Japan’s Hippest Island

It was a bit disconcerting, being led to a bench in a pitch-black room and being told to sit there, wait, and let my eyes adjust until I could see. So I sat there for five minutes, maybe ten, worrying I’d be the first person in the history of this room who failed to see anything at all, when I finally made out a faint glow that gradually, ever so slowly, grew into an entire wall of light at the far end of the room. I was amazed I hadn’t seen it before, and when I was told I could get up and touch it, I groped my way across the room, arms outstretched, until I bumped into a rail barrier that prevented me from going any further, leaving me grasping nothing but thin air.


Now this was an art installation with attitude! And it was only the beginning of a day on Naoshima, an island in the Seto Inland Sea that’s devoted to cutting-edge contemporary art and architecture that lifts visitors out of the ordinary and propels them on a journey of discovery. As a precursor perhaps of contemporary art to come, Naoshima eschews the confines of the usual museum experiencs: spectators looking passively at paintings on a wall, in favor of installations that provoke thought and demand participation. Known as the Benesse Art Site Naoshima, it offers two striking museums, interactive installations housed in traditional buildings, and outdoor sculptures spread throughout the island in a combination of beauty both natural and manmade.My experience described above took place in Minamidera, one of four commissioned, permanent Art House Projects, which team artists with traditional architecture. Designed by renowned architect Tadao Ando, Minamidera is a starkly simple building of blackened cedar (a traditional method for preventing fire and infestation) constructed to house James Turrell’s Backside of the Moon. Kadoya, a 200-year-old farmhouse, contains a darkened room with an installation by Tatsuo Miyajima, who designed a shallow pool with 125 submerged colored numbers that blink on and off at various frequencies, each one representing a human life and controlled by an islander who determines the number’s lifespan. Go’o Jinja is an Edo-era shrine that has been transformed by Hiroshi Sugimoto with the addition of glass stairs and a narrow underground passageway that leads to a traditional tomb-like room. At Kinzo, a 200-year-old house remodeled by Rei Naito, visitors are allowed in individually (by reservation only) at 15-minute intervals so they can appreciate the building’s rebirth as an artwork.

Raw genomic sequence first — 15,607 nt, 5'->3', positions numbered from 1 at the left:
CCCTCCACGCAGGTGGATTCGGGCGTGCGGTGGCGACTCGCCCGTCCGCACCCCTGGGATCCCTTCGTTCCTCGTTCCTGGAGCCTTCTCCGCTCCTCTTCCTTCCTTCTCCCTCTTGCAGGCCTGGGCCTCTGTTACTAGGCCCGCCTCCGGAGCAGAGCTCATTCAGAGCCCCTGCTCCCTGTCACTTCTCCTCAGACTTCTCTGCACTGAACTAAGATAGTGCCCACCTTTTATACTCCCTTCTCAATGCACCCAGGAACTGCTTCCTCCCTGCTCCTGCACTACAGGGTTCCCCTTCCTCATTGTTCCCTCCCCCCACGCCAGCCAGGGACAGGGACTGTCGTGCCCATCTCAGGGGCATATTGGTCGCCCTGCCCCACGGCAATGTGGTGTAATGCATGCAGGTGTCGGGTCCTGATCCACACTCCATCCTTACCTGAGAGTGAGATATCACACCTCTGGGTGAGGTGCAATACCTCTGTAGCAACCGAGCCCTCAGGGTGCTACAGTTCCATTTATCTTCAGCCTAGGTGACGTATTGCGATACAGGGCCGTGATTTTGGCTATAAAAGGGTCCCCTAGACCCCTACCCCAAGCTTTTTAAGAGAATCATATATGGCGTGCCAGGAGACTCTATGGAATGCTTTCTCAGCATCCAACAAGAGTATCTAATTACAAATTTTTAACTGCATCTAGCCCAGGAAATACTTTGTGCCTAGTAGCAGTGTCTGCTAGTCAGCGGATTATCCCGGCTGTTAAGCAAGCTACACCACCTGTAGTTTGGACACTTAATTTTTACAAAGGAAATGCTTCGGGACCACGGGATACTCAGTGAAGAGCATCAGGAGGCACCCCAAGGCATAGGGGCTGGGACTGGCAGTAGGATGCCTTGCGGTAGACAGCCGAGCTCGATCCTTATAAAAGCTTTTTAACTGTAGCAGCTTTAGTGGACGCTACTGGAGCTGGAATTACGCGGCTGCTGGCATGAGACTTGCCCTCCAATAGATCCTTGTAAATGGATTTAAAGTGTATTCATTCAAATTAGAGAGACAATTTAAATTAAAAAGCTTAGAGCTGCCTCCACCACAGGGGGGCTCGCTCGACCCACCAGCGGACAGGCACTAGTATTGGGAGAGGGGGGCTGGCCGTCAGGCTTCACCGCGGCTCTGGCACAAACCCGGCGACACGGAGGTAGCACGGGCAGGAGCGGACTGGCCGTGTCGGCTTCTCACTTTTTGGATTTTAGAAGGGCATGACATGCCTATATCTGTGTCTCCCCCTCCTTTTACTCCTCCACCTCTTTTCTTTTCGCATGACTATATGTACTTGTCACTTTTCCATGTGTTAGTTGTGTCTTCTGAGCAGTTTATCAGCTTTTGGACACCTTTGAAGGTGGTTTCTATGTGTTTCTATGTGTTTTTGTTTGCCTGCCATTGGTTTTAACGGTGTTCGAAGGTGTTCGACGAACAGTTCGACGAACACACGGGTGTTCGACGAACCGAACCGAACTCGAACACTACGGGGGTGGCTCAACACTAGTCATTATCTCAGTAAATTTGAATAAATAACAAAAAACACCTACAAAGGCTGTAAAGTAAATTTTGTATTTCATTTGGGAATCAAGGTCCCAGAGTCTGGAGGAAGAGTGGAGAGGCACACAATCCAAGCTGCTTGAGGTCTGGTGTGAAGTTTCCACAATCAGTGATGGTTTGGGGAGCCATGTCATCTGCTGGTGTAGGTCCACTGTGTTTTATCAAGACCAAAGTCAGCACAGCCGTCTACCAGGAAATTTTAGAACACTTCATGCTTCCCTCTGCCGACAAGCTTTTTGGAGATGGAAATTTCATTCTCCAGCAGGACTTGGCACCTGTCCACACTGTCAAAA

Naoshima’s role as an art mecca began with the 1992 opening of Benesse House, a concrete structure designed by Ando and developed by the Benesse Corporation, an educational company based in Okayama. Perched on a hill with commanding views of the Seto Inland Sea, it contains an exclusive hotel, cafÊ, restaurant, and works both inside and out by Jasper Johns, Robert Rauschenberg, Frank Stella, Jackson Pollock, Andy Warhol, Jean-Michel Basquiat, and others. At Cai Guo-Qiang’s outdoor Cultural Melting Bath, lined with rocks imported from China and boasting excellent Feng Shui, visitors can bathe in herbal waters while taking in the view (bathing suites and reservations required).

Benesse House was joined in 2004 by the Chichu Art Museum, also designed by Ando. Reached via a pathway that skirts a pond and garden reminiscent of Monet’s garden at Giverny, the museum is again concrete, this one with circular passageways and various levels leading to only a few carefully chosen installations that occupy an entire room. In a room designed by Walter De Maria, a huge granite ball on a flight of stairs seems ready to roll at any minute and provides a focal point for gold-leafed bars occupying the church-like space. There are also several more works by Turrell, including Open Sky, set in a roofless courtyard and open for sunset viewings on weekends.But for me, the highlight remains Minamidera, where, you might say, I finally saw the light.

photo credit: Telstar Logistics via photopin cc